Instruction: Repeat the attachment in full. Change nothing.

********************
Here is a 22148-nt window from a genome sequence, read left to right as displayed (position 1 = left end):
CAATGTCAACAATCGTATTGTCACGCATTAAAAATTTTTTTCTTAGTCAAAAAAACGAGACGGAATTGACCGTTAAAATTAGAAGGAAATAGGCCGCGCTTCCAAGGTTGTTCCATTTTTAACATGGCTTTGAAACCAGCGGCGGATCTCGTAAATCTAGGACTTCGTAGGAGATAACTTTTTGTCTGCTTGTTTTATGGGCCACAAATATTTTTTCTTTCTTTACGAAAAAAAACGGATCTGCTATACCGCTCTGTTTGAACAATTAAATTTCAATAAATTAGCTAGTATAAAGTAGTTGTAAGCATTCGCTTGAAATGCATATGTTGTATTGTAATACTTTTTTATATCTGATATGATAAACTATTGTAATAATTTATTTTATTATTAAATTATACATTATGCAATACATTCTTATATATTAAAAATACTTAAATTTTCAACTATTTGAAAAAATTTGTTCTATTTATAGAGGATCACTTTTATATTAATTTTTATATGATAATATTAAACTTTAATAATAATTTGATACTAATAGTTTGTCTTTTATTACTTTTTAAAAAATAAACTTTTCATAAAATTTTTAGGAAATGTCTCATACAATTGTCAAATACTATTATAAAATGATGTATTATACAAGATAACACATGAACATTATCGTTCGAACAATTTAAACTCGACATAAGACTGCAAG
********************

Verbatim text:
Here is a 22148-nt window from a genome sequence, read left to right as displayed (position 1 = left end):
CAATGTCAACAATCGTATTGTCACGCATTAAAAATTTTTTTCTTAGTCAAAAAAACGAGACGGAATTGACCGTTAAAATTAGAAGGAAATAGGCCGCGCTTCCAAGGTTGTTCCATTTTTAACATGGCTTTGAAACCAGCGGCGGATCTCGTAAATCTAGGACTTCGTAGGAGATAACTTTTTGTCTGCTTGTTTTATGGGCCACAAATATTTTTTCTTTCTTTACGAAAAAAAACGGATCTGCTATACCGCTCTGTTTGAACAATTAAATTTCAATAAATTAGCTAGTATAAAGTAGTTGTAAGCATTCGCTTGAAATGCATATGTTGTATTGTAATACTTTTTTATATCTGATATGATAAACTATTGTAATAATTTATTTTATTATTAAATTATACATTATGCAATACATTCTTATATATTAAAAATACTTAAATTTTCAACTATTTGAAAAAATTTGTTCTATTTATAGAGGATCACTTTTATATTAATTTTTATATGATAATATTAAACTTTAATAATAATTTGATACTAATAGTTTGTCTTTTATTACTTTTTAAAAAATAAACTTTTCATAAAATTTTTAGGAAATGTCTCATACAATTGTCAAATACTATTATAAAATGATGTATTATACAAGATAACACATGAACATTATCGTTCGAACAATTTAAACTCGACATAAGACTGCAAG